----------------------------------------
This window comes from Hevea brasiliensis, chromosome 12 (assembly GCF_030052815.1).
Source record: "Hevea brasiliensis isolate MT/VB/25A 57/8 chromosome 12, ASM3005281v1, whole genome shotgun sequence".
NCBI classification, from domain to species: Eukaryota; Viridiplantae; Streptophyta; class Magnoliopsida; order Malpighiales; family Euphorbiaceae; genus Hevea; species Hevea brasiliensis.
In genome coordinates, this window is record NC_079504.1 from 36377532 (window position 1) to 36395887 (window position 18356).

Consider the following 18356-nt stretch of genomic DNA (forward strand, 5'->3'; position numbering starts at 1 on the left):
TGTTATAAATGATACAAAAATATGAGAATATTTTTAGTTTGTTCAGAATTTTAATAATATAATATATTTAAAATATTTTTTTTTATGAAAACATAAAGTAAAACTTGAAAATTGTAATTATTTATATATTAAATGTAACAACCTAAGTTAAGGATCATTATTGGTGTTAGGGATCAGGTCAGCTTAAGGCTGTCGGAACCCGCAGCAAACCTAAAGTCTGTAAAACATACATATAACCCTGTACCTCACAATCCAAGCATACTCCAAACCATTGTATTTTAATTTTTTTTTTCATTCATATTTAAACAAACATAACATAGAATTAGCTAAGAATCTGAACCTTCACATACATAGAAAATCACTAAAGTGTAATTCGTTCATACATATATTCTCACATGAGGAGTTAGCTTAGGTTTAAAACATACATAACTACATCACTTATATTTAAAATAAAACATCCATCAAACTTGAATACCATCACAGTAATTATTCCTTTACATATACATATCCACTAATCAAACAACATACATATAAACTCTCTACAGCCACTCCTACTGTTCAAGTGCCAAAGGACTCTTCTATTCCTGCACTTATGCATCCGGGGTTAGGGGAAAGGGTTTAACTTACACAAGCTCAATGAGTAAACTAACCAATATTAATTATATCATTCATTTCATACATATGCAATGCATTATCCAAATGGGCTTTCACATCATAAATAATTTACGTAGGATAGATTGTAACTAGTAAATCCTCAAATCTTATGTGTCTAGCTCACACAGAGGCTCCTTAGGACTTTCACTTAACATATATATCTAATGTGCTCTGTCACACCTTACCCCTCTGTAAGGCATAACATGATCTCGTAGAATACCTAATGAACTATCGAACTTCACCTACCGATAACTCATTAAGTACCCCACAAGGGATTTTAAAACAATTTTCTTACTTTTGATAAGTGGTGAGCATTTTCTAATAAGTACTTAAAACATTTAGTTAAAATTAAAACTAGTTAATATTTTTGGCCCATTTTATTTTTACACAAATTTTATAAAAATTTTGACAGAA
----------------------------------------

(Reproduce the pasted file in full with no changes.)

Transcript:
This window comes from Hevea brasiliensis, chromosome 12 (assembly GCF_030052815.1).
Source record: "Hevea brasiliensis isolate MT/VB/25A 57/8 chromosome 12, ASM3005281v1, whole genome shotgun sequence".
NCBI classification, from domain to species: Eukaryota; Viridiplantae; Streptophyta; class Magnoliopsida; order Malpighiales; family Euphorbiaceae; genus Hevea; species Hevea brasiliensis.
In genome coordinates, this window is record NC_079504.1 from 36377532 (window position 1) to 36395887 (window position 18356).

Consider the following 18356-nt stretch of genomic DNA (forward strand, 5'->3'; position numbering starts at 1 on the left):
TGTTATAAATGATACAAAAATATGAGAATATTTTTAGTTTGTTCAGAATTTTAATAATATAATATATTTAAAATATTTTTTTTTATGAAAACATAAAGTAAAACTTGAAAATTGTAATTATTTATATATTAAATGTAACAACCTAAGTTAAGGATCATTATTGGTGTTAGGGATCAGGTCAGCTTAAGGCTGTCGGAACCCGCAGCAAACCTAAAGTCTGTAAAACATACATATAACCCTGTACCTCACAATCCAAGCATACTCCAAACCATTGTATTTTAATTTTTTTTTTCATTCATATTTAAACAAACATAACATAGAATTAGCTAAGAATCTGAACCTTCACATACATAGAAAATCACTAAAGTGTAATTCGTTCATACATATATTCTCACATGAGGAGTTAGCTTAGGTTTAAAACATACATAACTACATCACTTATATTTAAAATAAAACATCCATCAAACTTGAATACCATCACAGTAATTATTCCTTTACATATACATATCCACTAATCAAACAACATACATATAAACTCTCTACAGCCACTCCTACTGTTCAAGTGCCAAAGGACTCTTCTATTCCTGCACTTATGCATCCGGGGTTAGGGGAAAGGGTTTAACTTACACAAGCTCAATGAGTAAACTAACCAATATTAATTATATCATTCATTTCATACATATGCAATGCATTATCCAAATGGGCTTTCACATCATAAATAATTTACGTAGGATAGATTGTAACTAGTAAATCCTCAAATCTTATGTGTCTAGCTCACACAGAGGCTCCTTAGGACTTTCACTTAACATATATATCTAATGTGCTCTGTCACACCTTACCCCTCTGTAAGGCATAACATGATCTCGTAGAATACCTAATGAACTATCGAACTTCACCTACCGATAACTCATTAAGTACCCCACAAGGGATTTTAAAACAATTTTCTTACTTTTGATAAGTGGTGAGCATTTTCTAATAAGTACTTAAAACATTTAGTTAAAATTAAAACTAGTTAATATTTTTGGCCCATTTTATTTTTACACAAATTTTATAAAAATTTTGACAGAA